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Risk Detector

2011-08-09 13:57:35.707255+00 by ebradway 3 comments

It occurred to me that what we need in cars is a feedback mechanism for risk. Instead of a radar detector, which tells you where the cops may be, the risk detector would give you a snapshot of your current risk of having an accident. There could even be a second readout that gives your risk of having a fatal accident. There are four potential inputs (of increasing technical complexity):

  1. Your driving behavior. Some insurance companies are already tracking driver risk to modify premiums. A simple ODBII reader could tell things like: average speed, rate of acceleration (and deceleration), number of lane changes, frequency of left-hand turns.
  2. Your position overlaid on a map of risky roads and intersections. Just join a table of accident reports with the database in your GPS. Viola.
  3. Driver behavior around you: get input from backup sensors and maybe put an array all around the vehicle. Are cars around you changing lanes unnecessarily? Are they flying past you at high rates of speed?
  4. Driver history: everyone has a device on their dash that they have to insert their license into in order to start the car. The device broadcasts the number of points against your license so that risk detectors can factor this in for drivers of vehicles within accident range.

The point is to give the driver an understanding of elevated risk and allow for it. For instance by increasing following distance, avoiding lane changes, making right turns instead of left.

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comments in descending chronological order (reverse):

#Comment Re: made: 2011-08-10 00:59:33.854071+00 by: Dan Lyke

So interestingly, the Integrated Vehicle-Based Safety Systems (IVBSS) program equipped a bunch of vehicles with lane deviation and follow distance warning systems. Their findings claimed some successes, and it'd take me a while to find the paper I'd already read on this because I was emailed it rather than reading it online, but while they were claiming tremendous decreases in warnings recorded over time, their reported accident rate was 15(!) times the national average.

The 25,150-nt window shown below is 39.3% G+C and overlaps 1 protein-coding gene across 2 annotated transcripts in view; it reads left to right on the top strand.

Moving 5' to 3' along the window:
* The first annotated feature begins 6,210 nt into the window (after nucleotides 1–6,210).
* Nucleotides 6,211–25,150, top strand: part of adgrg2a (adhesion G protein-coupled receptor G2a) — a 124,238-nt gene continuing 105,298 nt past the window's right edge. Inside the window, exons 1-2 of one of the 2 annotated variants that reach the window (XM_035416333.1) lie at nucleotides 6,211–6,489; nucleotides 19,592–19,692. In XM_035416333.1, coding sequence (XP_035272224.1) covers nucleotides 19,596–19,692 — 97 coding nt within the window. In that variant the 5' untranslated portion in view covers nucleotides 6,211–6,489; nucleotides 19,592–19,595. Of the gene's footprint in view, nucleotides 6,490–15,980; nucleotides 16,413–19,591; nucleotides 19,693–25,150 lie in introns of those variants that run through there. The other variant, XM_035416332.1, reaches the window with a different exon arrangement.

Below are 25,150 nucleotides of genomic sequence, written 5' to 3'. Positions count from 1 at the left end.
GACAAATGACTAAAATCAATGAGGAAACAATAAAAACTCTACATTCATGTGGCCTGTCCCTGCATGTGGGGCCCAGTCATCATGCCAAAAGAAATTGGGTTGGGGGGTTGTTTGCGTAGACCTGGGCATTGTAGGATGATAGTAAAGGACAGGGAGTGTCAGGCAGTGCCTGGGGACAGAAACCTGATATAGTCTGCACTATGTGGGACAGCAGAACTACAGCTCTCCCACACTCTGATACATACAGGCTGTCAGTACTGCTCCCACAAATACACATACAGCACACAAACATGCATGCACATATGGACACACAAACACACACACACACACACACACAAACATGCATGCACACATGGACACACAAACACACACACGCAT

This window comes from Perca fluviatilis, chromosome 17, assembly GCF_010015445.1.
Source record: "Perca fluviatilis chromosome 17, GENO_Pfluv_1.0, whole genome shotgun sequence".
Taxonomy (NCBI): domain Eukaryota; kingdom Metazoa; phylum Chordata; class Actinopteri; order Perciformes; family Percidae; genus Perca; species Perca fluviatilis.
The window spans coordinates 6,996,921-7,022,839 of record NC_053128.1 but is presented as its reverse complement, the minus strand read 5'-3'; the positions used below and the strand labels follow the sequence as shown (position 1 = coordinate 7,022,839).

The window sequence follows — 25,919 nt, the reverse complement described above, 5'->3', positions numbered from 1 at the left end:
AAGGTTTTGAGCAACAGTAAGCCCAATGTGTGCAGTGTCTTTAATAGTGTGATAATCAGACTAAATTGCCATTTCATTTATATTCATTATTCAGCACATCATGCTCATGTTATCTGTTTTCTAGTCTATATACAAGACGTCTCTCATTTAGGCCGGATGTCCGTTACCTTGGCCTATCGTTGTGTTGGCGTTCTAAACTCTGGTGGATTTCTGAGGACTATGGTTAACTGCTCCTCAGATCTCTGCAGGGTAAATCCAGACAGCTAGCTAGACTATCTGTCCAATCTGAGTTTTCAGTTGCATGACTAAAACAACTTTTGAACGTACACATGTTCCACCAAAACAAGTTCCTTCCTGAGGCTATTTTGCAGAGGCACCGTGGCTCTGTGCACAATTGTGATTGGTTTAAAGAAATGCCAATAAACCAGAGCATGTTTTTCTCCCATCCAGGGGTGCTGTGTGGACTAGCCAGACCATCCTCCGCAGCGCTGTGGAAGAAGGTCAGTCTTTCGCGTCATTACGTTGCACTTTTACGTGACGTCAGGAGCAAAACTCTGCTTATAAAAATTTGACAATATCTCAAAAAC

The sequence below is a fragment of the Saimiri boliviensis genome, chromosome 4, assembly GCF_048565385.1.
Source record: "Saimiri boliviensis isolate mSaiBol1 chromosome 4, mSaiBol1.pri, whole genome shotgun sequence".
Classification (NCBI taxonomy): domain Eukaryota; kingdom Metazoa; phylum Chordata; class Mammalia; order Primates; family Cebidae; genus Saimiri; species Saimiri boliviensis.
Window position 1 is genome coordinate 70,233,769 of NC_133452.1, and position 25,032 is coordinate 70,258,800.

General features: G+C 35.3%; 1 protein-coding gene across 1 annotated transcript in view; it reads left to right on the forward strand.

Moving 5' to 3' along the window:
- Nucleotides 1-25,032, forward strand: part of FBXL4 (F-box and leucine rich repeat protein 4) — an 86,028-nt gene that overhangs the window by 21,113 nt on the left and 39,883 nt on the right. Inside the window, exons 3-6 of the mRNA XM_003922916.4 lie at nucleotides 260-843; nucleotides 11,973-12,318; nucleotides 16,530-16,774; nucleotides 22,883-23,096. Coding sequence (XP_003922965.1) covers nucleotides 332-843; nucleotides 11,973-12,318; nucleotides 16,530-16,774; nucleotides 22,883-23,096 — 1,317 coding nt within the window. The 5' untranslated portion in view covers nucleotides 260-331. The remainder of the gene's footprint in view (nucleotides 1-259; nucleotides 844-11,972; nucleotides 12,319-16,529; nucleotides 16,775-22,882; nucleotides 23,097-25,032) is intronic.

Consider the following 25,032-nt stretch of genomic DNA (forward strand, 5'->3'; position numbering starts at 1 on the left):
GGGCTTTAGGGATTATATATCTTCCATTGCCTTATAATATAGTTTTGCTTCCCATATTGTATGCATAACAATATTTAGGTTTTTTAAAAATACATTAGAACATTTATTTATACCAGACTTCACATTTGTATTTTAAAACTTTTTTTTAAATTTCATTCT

If someone will pay me to I'll be happy to re-read the documents from that web page and tear the results apart (again, in public this time)...

I think the big questions are:

If you can get those error rates low enough, then it's a matter of making the feedback numbers count somehow (ie: insurance rates, gamification) so you don't end up with a situation like ABS or the CHMSL, where people just compensated for the additional capabilities and there wasn't really any actual safety gain.

#Comment Re: made: 2011-08-09 20:31:17.295115+00 by: ebradway

The idea isn't control or monitor, it's feedback. If some small percent of drivers react to the feedback, accident patterns may disappear. And you're right, GPS (Personal Nav) devices alone could give a large percent of that feedback. The one thing they would miss is lane changes. You could alter the feedback when the driver turns on the turn indicator. Maybe have a paper clip pop up on the windshield and ask "Are you really sure you want to make that left turn?"

The OBD-II problem isn't just your model-year. It was all Ford Ranger/Mazda B- series of that generation. My '98 Ranger (4-cylinder, automatic, 2WD) has the same problem.

#Comment Re: made: 2011-08-09 15:22:21.819851+00 by: Dan Lyke

So I think that black boxes of this sort are what insurance companies are doing for the "We'll forgive your accident" programs, and I'm guessing that we'll start to see lane deviation warnings and follow distances and similar metrics built into those programs shortly.

ODB-II wouldn't work on my truck (no distance info on that, but that's largely just my model year only) but GPS would work on every device and give you most of that data. And we may have to be carrying something like that shortly if gas taxes get replaced by road taxes...